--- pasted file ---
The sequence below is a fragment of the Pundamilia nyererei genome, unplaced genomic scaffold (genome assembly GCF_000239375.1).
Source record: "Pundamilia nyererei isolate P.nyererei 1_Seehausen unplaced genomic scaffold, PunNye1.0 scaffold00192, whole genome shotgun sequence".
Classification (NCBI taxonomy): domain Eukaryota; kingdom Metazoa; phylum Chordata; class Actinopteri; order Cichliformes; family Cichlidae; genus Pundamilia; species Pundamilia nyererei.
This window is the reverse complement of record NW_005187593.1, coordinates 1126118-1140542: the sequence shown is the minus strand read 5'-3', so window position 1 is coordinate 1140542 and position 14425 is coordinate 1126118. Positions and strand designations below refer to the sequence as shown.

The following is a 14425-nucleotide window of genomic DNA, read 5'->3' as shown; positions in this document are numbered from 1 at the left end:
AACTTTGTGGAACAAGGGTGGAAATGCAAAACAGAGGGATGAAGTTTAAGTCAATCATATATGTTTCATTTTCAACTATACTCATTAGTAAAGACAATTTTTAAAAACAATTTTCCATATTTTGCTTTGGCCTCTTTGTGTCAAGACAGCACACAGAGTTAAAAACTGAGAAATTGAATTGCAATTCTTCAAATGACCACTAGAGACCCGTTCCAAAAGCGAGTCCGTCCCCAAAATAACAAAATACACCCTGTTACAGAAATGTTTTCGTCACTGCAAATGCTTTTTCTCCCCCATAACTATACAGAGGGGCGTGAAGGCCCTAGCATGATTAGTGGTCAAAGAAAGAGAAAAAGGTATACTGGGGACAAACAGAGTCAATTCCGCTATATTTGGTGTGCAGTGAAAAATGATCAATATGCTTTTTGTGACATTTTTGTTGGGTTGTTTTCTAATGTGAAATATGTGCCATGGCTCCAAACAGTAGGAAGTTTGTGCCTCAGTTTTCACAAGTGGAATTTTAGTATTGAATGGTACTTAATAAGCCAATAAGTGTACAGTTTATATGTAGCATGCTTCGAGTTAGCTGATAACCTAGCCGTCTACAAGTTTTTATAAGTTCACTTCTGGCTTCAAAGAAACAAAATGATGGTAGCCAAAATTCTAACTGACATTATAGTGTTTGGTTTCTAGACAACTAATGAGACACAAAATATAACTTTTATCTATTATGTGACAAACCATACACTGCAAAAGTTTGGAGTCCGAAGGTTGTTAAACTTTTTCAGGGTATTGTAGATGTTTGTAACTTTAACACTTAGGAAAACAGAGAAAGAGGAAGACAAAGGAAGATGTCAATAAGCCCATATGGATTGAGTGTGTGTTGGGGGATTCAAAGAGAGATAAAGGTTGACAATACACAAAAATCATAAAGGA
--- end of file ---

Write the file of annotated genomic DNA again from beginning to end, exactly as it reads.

The sequence below is a fragment of the Pundamilia nyererei genome, unplaced genomic scaffold (genome assembly GCF_000239375.1).
Source record: "Pundamilia nyererei isolate P.nyererei 1_Seehausen unplaced genomic scaffold, PunNye1.0 scaffold00192, whole genome shotgun sequence".
Classification (NCBI taxonomy): domain Eukaryota; kingdom Metazoa; phylum Chordata; class Actinopteri; order Cichliformes; family Cichlidae; genus Pundamilia; species Pundamilia nyererei.
This window is the reverse complement of record NW_005187593.1, coordinates 1126118-1140542: the sequence shown is the minus strand read 5'-3', so window position 1 is coordinate 1140542 and position 14425 is coordinate 1126118. Positions and strand designations below refer to the sequence as shown.

The following is a 14425-nucleotide window of genomic DNA, read 5'->3' as shown; positions in this document are numbered from 1 at the left end:
AACTTTGTGGAACAAGGGTGGAAATGCAAAACAGAGGGATGAAGTTTAAGTCAATCATATATGTTTCATTTTCAACTATACTCATTAGTAAAGACAATTTTTAAAAACAATTTTCCATATTTTGCTTTGGCCTCTTTGTGTCAAGACAGCACACAGAGTTAAAAACTGAGAAATTGAATTGCAATTCTTCAAATGACCACTAGAGACCCGTTCCAAAAGCGAGTCCGTCCCCAAAATAACAAAATACACCCTGTTACAGAAATGTTTTCGTCACTGCAAATGCTTTTTCTCCCCCATAACTATACAGAGGGGCGTGAAGGCCCTAGCATGATTAGTGGTCAAAGAAAGAGAAAAAGGTATACTGGGGACAAACAGAGTCAATTCCGCTATATTTGGTGTGCAGTGAAAAATGATCAATATGCTTTTTGTGACATTTTTGTTGGGTTGTTTTCTAATGTGAAATATGTGCCATGGCTCCAAACAGTAGGAAGTTTGTGCCTCAGTTTTCACAAGTGGAATTTTAGTATTGAATGGTACTTAATAAGCCAATAAGTGTACAGTTTATATGTAGCATGCTTCGAGTTAGCTGATAACCTAGCCGTCTACAAGTTTTTATAAGTTCACTTCTGGCTTCAAAGAAACAAAATGATGGTAGCCAAAATTCTAACTGACATTATAGTGTTTGGTTTCTAGACAACTAATGAGACACAAAATATAACTTTTATCTATTATGTGACAAACCATACACTGCAAAAGTTTGGAGTCCGAAGGTTGTTAAACTTTTTCAGGGTATTGTAGATGTTTGTAACTTTAACACTTAGGAAAACAGAGAAAGAGGAAGACAAAGGAAGATGTCAATAAGCCCATATGGATTGAGTGTGTGTTGGGGGATTCAAAGAGAGATAAAGGTTGACAATACACAAAAATCATAAAGGA